Telephone peer support is widely available through helplines but its impact on health outcomes and health-related behaviours is largely unknown. We examined the effects of peer support telephone calls on physical and psychological health and on health behaviours. Seven randomised controlled trials conducted in the USA, UK, Canada and Australia related to a range of conditions and target populations. They provided some evidence of efficacy. Peer support telephone calls may increase mammography screening in women over 40 years, may help patients change their diet and cease smoking after a heart attack; and may help reduce depressive symptoms among mothers with postnatal depression. Findings need to be interpreted cautiously. There is a need for well designed randomised controlled studies to clarify which elements of peer telephone interventions work best to improve health and health-related behaviour.
Whilst this review provides some evidence that peer support telephone calls can be effective for certain health-related concerns, few of the studies were of high quality and so results should be interpreted cautiously. There were many methodological limitations thus limiting the generalisability of findings. Overall, there is a need for further well designed randomised controlled studies to clarify the cost and clinical effectiveness of peer support telephone calls for improvement in health and health-related behaviour.
Peer support telephone calls have been used for a wide range of health-related concerns. However, little is known about their effects.
To assess the effects of peer support telephone calls in terms of physical (e.g. blood pressure), psychological (e.g. depressive symptoms), and behavioural health outcomes (e.g. uptake of mammography) and other outcomes.
We searched: The Cochrane Library databases (CENTRAL, DARE, CDSR) (issue 4 2007); MEDLINE (OVID) (January 1966 to December 2007); EMBASE (OVID) (January 1985 to December 2007); CINAHL (Athens) (January 1966 to December 2007), trials registers and reference lists of articles, with no language restrictions.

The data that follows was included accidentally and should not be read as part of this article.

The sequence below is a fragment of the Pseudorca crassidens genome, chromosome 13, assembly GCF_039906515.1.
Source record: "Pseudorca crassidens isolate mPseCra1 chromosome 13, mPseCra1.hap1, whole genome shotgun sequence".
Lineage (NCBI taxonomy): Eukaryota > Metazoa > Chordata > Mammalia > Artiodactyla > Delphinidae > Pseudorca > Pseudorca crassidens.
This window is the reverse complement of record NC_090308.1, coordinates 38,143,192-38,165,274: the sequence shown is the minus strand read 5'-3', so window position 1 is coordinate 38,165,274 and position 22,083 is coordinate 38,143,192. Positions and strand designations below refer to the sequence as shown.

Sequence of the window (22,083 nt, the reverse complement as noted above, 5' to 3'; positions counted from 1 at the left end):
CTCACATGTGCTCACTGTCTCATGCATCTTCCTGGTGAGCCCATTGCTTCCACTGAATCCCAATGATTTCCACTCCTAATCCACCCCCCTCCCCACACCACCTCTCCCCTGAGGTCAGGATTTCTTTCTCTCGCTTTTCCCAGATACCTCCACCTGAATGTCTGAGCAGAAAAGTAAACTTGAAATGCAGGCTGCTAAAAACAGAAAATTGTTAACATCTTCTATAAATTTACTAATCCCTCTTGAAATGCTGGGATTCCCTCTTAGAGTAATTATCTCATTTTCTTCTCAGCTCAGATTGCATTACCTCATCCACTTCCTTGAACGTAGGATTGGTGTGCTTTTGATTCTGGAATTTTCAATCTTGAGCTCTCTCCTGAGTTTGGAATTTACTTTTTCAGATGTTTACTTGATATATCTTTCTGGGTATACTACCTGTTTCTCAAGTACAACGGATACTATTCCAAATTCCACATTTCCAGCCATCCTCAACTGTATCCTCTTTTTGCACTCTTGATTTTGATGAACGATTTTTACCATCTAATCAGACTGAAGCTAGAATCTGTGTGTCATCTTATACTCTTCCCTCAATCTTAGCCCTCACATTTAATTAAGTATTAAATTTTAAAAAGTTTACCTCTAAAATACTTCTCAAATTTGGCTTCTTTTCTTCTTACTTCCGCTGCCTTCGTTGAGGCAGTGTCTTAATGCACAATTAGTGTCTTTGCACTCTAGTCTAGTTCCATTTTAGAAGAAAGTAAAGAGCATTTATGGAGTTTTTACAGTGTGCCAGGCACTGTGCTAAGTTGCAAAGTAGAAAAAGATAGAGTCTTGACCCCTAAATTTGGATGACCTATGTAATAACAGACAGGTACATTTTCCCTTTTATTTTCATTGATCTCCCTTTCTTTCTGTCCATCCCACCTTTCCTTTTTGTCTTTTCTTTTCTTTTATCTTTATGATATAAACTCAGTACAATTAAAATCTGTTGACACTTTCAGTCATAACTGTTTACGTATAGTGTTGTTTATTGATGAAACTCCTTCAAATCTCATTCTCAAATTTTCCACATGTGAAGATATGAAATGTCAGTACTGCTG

Randomised controlled trials of peer support interventions delivered by telephone call.
Two review authors independently extracted data. We present results narratively and in tabular format. Meta-analysis was not possible due to heterogeneity between studies.
We included seven studies involving 2492 participants.
Peer support telephone calls were associated with an increase in mammography screening, with 49% of women in the intervention group and 34% of women in the control group receiving a mammogram since the start of the intervention (P </ = 0.001). In another study, peer telephone support calls were found to maintain mammography screening uptake for baseline adherent women (P = 0.029).
Peer support telephone calls for post myocardial infarction patients were associated at six months with a change in diet in the intervention and usual care groups of 54% and 44% respectively (P = 0.03). In another study for post myocardial infarction patients there were no significant differences between groups for self-efficacy, health status and mental health outcomes.
Peer support telephone calls were associated with greater continuation of breastfeeding in mothers at 3 months post partum (P = 0.01).
Peer support telephone calls were associated with reduced depressive symptoms in mothers with postnatal depression (Edinburgh Postnatal Depression Scale (EPDS) > 12). The peer support intervention significantly decreased depressive symptomatology at the 4-week assessment (odds ratio (OR) 6.23 (95% confidence interval (CI) 1.15 to 33.77; P = 0.02)) and 8-week assessment (OR 6.23 (95% CI 1.40 to 27.84; P = 0.01).
One study investigated the use of peer support for patients with poorly controlled diabetes. There were no significant differences between groups for self-efficacy, HbA1C, cholesterol level and body mass index.